Motorists on major highways in Kenya will start paying fees in the next three years as the government finally makes good its intention to generate revenue from infrastructure.
The aim is to collect funds that will be used to maintain the country’s major arteries.
The plan will initially affect the Mombasa-Nairobi highway, the Nairobi Southern By-pass, Thika Highway and the Nairobi-Nakuru Highway.
Kenya National Highway Authority (Kenha) Director Genera Peter Mundinia said plans are at an advanced stage to contract a transaction adviser to implement the toll stations programme.
Once collected, the funds will be used to maintain roads as Kenya embarks on an ambitious plan to construct 7,000km of roads across the country in the next five years.
To date, only 2,000km of roads have been constructed by the Jubilee administration since it took over power in 2013.
Deputy President William Ruto has, however, clarified that the 10,000km figure in the Jubilee manifesto was for the next 10 years and not for their first term in power.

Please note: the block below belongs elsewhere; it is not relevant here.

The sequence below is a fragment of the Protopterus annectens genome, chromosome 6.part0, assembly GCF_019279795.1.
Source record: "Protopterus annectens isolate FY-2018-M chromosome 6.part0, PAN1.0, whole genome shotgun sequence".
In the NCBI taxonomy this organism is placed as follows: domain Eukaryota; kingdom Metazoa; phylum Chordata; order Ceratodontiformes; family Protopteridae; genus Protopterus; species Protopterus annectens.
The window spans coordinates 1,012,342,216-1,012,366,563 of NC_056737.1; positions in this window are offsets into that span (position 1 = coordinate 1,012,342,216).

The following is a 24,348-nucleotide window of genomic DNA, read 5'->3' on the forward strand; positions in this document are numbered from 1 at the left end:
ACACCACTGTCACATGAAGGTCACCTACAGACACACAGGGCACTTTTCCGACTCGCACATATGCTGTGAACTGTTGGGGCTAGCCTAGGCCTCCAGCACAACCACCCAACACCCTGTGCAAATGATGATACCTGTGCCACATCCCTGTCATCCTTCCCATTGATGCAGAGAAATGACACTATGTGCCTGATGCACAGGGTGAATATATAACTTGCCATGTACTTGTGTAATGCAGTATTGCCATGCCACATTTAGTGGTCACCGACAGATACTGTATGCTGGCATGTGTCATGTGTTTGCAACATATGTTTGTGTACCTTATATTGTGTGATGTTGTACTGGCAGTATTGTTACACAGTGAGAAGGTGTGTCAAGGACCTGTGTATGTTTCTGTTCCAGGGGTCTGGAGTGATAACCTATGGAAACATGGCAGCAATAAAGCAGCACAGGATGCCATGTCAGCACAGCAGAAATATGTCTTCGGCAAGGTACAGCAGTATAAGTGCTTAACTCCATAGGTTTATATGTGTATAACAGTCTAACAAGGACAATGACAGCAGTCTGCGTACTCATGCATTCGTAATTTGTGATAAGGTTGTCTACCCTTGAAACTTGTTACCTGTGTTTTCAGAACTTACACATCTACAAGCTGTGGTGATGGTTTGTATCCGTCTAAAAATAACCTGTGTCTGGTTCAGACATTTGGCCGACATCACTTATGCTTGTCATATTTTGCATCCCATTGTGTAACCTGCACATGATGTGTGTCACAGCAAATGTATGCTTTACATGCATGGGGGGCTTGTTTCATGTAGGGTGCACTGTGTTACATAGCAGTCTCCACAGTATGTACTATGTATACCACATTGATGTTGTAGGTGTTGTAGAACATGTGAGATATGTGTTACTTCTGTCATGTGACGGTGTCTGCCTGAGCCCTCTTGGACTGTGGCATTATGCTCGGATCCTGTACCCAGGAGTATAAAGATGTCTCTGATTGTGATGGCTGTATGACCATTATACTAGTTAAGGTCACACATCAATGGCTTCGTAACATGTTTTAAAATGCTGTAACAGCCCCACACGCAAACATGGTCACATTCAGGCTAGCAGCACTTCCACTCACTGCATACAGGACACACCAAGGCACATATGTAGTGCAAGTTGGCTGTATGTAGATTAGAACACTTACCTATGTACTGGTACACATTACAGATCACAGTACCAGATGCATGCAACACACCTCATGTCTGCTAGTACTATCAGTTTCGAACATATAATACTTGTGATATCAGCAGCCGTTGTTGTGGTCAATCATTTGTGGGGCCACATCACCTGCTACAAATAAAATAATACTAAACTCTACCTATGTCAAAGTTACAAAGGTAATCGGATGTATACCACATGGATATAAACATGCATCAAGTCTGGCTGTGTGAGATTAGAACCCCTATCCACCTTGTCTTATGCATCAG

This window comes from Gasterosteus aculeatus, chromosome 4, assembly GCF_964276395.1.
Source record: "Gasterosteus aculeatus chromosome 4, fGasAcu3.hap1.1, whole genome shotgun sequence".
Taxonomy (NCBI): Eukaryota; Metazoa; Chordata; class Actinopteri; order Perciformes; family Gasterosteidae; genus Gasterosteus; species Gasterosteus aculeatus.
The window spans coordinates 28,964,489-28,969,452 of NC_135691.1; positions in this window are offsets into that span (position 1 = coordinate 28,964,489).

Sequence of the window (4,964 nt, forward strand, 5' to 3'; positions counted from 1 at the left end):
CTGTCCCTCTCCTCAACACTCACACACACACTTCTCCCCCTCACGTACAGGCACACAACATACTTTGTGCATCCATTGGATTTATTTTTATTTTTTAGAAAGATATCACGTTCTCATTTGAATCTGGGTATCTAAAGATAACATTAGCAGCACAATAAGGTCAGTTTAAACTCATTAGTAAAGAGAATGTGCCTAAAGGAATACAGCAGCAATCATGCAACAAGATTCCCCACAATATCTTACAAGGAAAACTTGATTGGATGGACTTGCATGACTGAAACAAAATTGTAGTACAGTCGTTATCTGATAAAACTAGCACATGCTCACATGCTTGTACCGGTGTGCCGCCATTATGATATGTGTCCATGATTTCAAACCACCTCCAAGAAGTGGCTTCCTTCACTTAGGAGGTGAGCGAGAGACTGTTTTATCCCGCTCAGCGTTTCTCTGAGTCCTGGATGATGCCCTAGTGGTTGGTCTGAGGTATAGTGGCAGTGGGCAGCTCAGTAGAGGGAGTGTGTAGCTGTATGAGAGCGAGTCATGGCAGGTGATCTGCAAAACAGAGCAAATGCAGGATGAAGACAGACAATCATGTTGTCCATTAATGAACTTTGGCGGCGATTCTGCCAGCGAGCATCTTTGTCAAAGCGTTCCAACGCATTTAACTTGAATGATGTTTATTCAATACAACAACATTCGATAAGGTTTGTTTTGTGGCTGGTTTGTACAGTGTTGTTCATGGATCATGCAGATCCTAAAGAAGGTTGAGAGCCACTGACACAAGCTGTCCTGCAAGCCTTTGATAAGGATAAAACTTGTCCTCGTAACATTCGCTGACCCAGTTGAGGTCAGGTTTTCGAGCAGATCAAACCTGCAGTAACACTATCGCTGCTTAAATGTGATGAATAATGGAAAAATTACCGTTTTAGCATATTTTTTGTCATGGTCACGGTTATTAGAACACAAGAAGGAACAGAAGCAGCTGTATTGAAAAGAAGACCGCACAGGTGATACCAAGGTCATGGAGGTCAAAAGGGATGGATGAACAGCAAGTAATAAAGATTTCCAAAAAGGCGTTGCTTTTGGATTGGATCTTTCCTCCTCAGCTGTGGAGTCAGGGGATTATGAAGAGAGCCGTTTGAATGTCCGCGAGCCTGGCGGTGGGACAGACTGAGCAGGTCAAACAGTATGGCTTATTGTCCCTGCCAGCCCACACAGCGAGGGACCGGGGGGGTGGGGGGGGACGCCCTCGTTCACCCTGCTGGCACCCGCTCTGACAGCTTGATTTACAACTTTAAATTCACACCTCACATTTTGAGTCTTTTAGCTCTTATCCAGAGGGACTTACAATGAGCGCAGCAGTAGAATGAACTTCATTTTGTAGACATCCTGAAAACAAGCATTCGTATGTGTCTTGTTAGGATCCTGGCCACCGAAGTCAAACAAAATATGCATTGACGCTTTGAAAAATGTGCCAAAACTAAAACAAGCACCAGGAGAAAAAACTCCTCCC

“A policy to guide the toll stations will soon be approved by the Cabinet,” said Mr Mundinia. “We expect the first toll roads to be operational by the end of 2020.”
The director-general, who was speaking in Nairobi, further indicated that the government would use the Public Private Partnership (PPP) framework to mobilise funds for the initiative.
He said a feasibility study shows that the private sector can help bridge the road infrastructure funding gap.
Mr Mundinia added that a number of developed nations use toll roads to build and maintain their networks, and so the concept is likely to succeed in Kenya.
“We have decided to enlist the help of the private sector as public resources are insufficient to build highways fast enough,” he said.
When tolling was first mooted four years ago, it was proposed that motorists would be charged at the rate of Sh1.79 for pick-ups and matatus, and Sh1.20 per kilometre for passenger cars.
Large trucks were to part with Sh3.59 per kilometre, medium trucks Sh2.39 and buses Sh2.39 per kilometre.
Road tolls were initially introduced in Kenya in the late 1980s but were scrapped in the mid-1990s in favour of the Roads Maintenance Levy to eliminate rampant corruption at the stations.
Tolling has, however, faced many hurdles, including a demand that the government provides alternative freeways for those who are unable to pay, or those who do not want to use the new roads.